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‘Blondie: Against The Odds’ HC OGN (review)

Written by Jimmy Palmiotti, Amanda Connor,
Wendy Wright-Williams,
Cassie Parkes,
David Avallone, Howard Rodman, Jazzlyn Stone,

Dan Whitehead, Davide Barnett, Richard Kadrey
Art by Various
Published by Z2 Comics

 

We’re awash in more and more biopics of musicians in the 21st century, and even more are on the way.

(Walk Hard: The Dewey Cox Story, a perfect parody that stabbed the heart of the music biopic trend, came out in 2007. Yikes!)

Hollywood is jumping ever more at musicians’ authorized (often extra-sanitized) histories, and for many reasons. We live in a time when the monoculture is largely gone amid algorithmically individualized media. Young people aren’t going to movie theaters. And icons of the recording industry’s heights of the late 20th century are dying off.

Hence Boomers and Gen Xers alike are seeing their folks onscreen a bunch.

Will Blondie ever get that same biopic treatment, and the New York punk scene along with it?

The 2013 film CBGB came and went, starring Alan Rickman as club owner Hill Kristal, the late Taylor Hawkins of Foo Fighters as Iggy Pop, and Malin Akerman as Debbie Harry. But other than that film and Sid and Nancy (1986), punk as biopic fodder remains elusive. I mean, some actor picking up an Oscar for playing you is as “selling out” as it gets, right? (Velvet Goldmine sidesteps this by making analogues to David Bowie and Iggy Pop.)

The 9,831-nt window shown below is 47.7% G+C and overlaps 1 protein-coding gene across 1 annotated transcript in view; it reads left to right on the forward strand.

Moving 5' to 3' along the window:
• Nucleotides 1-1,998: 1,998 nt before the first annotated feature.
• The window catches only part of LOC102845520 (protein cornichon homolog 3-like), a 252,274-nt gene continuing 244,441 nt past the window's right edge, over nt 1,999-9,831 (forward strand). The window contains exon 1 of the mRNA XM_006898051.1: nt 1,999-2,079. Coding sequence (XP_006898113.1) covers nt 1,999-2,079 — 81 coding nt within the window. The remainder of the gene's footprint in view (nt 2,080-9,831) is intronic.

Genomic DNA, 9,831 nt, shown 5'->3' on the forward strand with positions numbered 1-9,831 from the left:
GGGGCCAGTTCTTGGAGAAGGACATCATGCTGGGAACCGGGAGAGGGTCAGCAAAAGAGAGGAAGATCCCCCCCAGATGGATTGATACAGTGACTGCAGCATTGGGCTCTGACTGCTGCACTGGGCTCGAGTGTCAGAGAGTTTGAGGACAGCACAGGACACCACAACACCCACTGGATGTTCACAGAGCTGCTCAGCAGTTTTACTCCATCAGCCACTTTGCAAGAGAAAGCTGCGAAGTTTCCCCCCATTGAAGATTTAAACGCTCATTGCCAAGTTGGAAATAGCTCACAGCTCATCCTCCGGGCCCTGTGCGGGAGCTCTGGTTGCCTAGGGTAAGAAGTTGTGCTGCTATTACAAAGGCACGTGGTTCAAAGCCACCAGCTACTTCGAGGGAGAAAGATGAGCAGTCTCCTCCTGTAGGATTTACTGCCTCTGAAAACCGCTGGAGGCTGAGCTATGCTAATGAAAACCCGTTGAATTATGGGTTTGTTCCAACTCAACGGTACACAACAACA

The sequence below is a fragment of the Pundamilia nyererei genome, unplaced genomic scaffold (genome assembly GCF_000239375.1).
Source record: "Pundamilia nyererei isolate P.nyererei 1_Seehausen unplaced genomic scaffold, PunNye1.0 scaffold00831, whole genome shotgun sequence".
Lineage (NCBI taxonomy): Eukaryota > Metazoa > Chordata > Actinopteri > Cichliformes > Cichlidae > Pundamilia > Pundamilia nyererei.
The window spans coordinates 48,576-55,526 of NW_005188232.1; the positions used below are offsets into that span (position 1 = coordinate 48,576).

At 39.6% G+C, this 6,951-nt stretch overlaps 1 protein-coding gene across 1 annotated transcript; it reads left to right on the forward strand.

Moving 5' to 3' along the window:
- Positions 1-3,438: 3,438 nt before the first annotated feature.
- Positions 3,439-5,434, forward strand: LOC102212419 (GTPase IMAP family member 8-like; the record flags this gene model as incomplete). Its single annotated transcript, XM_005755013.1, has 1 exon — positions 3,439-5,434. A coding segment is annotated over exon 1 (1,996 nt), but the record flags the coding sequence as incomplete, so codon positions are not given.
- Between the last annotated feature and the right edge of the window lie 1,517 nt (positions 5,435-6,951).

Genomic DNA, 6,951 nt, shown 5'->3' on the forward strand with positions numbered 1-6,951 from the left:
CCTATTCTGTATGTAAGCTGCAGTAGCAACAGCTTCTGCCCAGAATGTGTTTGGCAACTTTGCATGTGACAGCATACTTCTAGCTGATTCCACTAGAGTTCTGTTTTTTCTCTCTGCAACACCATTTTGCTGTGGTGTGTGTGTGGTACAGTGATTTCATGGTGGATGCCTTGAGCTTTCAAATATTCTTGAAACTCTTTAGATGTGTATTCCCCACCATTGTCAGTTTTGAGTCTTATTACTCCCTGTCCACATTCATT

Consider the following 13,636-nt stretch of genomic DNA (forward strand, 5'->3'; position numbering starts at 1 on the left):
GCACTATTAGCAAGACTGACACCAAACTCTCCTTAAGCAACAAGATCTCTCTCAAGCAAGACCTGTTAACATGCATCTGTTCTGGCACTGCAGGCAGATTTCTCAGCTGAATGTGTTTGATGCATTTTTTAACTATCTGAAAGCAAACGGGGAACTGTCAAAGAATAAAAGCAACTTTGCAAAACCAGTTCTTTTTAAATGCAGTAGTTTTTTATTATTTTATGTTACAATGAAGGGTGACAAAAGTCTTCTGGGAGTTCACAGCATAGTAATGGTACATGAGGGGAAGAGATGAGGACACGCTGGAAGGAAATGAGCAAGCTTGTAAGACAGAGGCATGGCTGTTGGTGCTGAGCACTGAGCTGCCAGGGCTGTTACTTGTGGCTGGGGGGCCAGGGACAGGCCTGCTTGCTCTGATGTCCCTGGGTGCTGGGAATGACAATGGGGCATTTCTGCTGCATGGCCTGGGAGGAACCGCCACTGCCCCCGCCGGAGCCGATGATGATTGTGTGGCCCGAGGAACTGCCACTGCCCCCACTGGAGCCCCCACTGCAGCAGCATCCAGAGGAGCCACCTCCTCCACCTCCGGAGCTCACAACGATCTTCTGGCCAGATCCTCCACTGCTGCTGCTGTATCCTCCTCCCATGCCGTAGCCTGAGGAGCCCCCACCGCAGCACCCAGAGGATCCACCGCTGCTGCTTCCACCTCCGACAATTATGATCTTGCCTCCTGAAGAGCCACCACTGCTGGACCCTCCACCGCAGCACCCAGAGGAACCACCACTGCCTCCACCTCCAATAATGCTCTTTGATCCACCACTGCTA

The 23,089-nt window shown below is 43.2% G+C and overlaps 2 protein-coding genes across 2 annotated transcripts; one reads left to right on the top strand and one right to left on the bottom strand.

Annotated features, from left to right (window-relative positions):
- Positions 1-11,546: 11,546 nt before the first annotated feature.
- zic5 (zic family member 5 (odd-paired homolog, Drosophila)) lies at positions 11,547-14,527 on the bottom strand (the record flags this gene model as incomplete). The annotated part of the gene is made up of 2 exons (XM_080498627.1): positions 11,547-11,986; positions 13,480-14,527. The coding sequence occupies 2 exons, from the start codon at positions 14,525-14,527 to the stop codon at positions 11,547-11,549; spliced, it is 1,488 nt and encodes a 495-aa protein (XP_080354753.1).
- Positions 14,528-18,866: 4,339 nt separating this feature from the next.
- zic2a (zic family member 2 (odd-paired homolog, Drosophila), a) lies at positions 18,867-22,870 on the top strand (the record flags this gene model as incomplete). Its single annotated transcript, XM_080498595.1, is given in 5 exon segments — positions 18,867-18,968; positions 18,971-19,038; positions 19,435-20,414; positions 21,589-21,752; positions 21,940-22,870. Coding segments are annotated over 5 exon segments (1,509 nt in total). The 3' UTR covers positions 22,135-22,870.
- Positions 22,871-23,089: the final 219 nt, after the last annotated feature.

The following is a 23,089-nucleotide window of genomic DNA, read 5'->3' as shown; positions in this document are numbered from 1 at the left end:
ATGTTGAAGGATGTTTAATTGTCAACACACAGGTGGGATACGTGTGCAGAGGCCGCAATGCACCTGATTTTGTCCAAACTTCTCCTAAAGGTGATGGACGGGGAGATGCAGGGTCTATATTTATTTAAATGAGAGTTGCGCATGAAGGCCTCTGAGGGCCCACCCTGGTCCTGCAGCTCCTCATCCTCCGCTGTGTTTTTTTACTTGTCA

However, Z2 Comics is doing its part to continue immortalizing punk and other music icons with works such as Blondie: Against the Odds. This take on the band decides to go for something more fun as a graphic novel and artbook, pairing a biographical comic book with slipcover illustrations and various creators’ artistic interpretations of classic Blondie songs during their 1975-80 heyday.

This collection is like any good night of punk music in your local watering hole of yore: not every band may be great, but someone will be, and you’ll leave the party bleary-eyed with ringing ears and delirious memories if you let the feeling and fellowship wash over you.

Amanda Conner and Jimmy Palmiotti count off this jam session with an oral history split between Blondie’s guiding forces, Debbie Harry and Chris Stein. All the tropes of over-romanticized 1970s New York City are here, often with speaking roles: the rats, roaches and pigeons; the druggies and streetwalkers; the 42nd Street marquees and dilapidated tenement shooting galleries (heroin, not guns).

And the art by Montos goes both fantastical and grubby, like some mix of R. Crumb and Guillermo del Toro. (Whew, now a movie about the NYC punk scene from the vantage of a cockroach by GDT is something I’d pay money to see. Probably nobody else would, though.)